The Roadmap Ahead for Micro-LEDs is Anything But Small
Micro-LEDs open doors for display technology to be twisted and folded—all while providing higher resolutions than existing LCDs or OLEDs.
Display technologies are some of the most prevalent electronic equipment in the world today. Almost every consumer device, from smartphones and cars to refrigerators and thermostats, has some sort of display technology. This popularity has pushed researchers to constantly look for ways to improve and expand on existing technologies.
One such example comes from the University of Texas at Dallas, where researchers developed flexible micro-LEDs that can be folded, cut, and attached to surfaces—a possible breakthrough for wearable displays.
A flexible micro-LED that can be folded and twisted. Image used courtesy of the University of Texas at Dallas
How did micro-LEDs and related research rise to such popularity in the past few years?
Trends in Display Technologies: From LCD to OLED to Micro-LED
In recent years, there has been a gradual shift from LCDs to OLED displays. OLEDs improved LCDs because of their emissive displays, superior dark state, thin profile, and freeform factor—enabling technologies such as foldable electronics.
Yet, OLEDs are not a perfect solution; they're made with organic compounds, making them expensive to develop, somewhat limited in brightness, and potentially susceptible to burn-in. On top of this, they're also very difficult to manufacture in large sizes.
Foldable device using OLED display technology. Image used courtesy of OLED-Info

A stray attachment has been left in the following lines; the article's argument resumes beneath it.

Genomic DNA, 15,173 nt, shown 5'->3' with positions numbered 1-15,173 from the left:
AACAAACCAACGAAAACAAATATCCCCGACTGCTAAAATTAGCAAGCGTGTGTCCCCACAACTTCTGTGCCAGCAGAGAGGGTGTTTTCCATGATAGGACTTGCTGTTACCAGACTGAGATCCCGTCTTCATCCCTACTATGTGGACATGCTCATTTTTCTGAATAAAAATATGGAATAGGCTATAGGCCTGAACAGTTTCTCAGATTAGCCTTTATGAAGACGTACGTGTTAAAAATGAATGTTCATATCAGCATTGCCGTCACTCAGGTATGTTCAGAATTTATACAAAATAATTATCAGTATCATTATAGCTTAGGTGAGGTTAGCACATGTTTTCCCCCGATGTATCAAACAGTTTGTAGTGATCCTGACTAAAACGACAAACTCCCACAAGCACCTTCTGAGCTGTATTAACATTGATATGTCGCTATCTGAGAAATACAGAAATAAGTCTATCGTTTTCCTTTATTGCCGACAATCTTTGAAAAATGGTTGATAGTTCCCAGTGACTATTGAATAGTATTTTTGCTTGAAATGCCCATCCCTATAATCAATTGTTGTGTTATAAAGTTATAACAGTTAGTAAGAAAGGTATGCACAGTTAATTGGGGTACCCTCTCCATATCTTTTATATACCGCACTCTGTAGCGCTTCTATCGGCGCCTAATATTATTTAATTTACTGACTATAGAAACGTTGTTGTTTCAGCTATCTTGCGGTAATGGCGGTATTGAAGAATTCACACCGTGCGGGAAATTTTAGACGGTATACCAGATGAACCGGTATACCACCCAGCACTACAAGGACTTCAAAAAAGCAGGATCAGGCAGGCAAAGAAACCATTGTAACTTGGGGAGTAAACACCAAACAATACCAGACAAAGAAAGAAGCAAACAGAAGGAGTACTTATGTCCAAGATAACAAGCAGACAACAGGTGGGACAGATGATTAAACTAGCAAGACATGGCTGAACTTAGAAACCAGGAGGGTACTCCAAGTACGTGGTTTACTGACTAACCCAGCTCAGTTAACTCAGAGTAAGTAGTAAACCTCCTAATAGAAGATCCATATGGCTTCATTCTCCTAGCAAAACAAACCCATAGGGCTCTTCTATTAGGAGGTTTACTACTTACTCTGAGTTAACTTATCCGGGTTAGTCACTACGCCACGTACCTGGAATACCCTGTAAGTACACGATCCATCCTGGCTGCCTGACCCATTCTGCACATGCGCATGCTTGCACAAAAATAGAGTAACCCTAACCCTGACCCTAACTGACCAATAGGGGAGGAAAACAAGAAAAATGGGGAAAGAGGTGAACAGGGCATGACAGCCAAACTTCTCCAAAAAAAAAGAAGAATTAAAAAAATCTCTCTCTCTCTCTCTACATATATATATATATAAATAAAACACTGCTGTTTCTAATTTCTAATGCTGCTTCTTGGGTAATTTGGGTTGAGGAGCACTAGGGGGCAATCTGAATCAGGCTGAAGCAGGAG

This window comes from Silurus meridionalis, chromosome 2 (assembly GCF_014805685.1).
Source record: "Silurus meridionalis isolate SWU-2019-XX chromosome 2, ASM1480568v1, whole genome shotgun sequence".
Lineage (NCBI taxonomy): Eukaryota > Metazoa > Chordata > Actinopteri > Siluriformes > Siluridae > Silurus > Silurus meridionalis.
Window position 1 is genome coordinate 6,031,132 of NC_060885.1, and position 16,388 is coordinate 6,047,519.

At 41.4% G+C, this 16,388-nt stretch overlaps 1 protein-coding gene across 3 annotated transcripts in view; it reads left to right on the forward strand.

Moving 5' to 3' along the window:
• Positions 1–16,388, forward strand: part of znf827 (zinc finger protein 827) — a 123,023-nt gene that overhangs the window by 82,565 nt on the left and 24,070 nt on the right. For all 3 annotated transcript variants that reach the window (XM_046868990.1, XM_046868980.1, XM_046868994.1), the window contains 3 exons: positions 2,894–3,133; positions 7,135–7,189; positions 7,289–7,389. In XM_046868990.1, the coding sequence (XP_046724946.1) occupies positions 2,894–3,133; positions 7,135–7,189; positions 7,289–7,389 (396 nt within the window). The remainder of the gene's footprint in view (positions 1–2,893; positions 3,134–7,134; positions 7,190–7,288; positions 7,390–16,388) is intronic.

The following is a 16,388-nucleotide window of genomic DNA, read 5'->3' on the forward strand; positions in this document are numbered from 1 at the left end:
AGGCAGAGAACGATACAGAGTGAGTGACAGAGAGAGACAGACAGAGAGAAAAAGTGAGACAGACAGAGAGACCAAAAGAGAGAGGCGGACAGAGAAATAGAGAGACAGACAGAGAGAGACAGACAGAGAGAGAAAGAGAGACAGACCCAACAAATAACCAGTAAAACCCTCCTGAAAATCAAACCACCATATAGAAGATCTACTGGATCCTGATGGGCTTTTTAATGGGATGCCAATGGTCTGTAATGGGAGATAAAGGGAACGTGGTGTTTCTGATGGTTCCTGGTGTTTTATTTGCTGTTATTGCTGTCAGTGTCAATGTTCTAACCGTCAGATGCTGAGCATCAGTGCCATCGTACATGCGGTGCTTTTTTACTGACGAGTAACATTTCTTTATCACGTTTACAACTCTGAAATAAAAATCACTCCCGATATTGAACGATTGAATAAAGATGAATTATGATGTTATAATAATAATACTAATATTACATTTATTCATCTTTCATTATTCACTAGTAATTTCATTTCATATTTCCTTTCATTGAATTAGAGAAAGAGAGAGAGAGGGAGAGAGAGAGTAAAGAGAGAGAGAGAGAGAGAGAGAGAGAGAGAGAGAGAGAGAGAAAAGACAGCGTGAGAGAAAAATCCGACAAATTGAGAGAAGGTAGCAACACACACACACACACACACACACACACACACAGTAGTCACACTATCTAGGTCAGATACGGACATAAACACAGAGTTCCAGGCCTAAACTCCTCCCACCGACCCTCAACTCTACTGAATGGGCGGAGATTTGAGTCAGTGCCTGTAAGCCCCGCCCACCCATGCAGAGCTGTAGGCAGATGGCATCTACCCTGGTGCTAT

Now with emerging technologies such as AR, VR, and wearables, the future of display technologies looks more important than ever. As such, engineers are looking to a new form of display technology to meet their needs: micro-LEDs, sometimes referred to as uLEDs.
What Are Micro-LEDs?
First invented by Hongxing Jiang and Jingyu Lin of Texas Tech University, micro-LEDs work just like a regular LED by converting electrical energy into light. The obvious distinction between the two is that uLEDs are microscopic versions of an LED without a package.
Driving circuit for a full-color micro-LED display. Image used courtesy of Applied Sciences (PDF)
uLEDs commonly measure less than 50 μm, which can be 1/100 the size of a conventional LED.
The Advantages and Challenges of Micro-LEDs
Thanks to their small size, multiple uLEDs can fit in one pixel, producing a much better picture than traditional technology.
Inventor Hongxing Jiang explains, “For the next generation microLED large TVs, you have millions of tiny pixels... Each pixel comes with three microLEDs, one blue, one green, and one red."
RBG micro-LED full-color display. Image used courtesy of Applied Sciences (PDF)
He continues, "Because they're so tiny, they can give you a very high resolution and contrast, leading to more beautiful images. They're also very bright, and the dark areas are really dark. In the old technology, the dark areas of a display are not really as dark because some light still leaks through.”
Micro-LEDs also benefit from the fact that, like OLED displays, they’re self-emissive (PDF), meaning they don’t require a backlight. However, in contrast to OLED displays, uLED displays are not susceptible to burn-in. uLEDs are also slimmer and less expensive since they are not made from organic compounds.
In theory, a display using uLEDs provides more color and higher brightness with lower power than today’s OLED displays. Still, uLEDs' small size is both an advantage and a challenge: a benefit because of the incredible resolution it provides and a limitation because they are difficult to implement.
Booming Promise for Display Technology
Forecast of micro-LED displays. Image used courtesy of Applied Sciences (PDF)
While the challenges to overcome are certainly prevalent, micro-LEDs are poised to become a considerable contender in groundbreaking display technologies. Applications like AR, VR, wearables, smartphones, smartwatches, and TVs will undoubtedly benefit from further uLED development.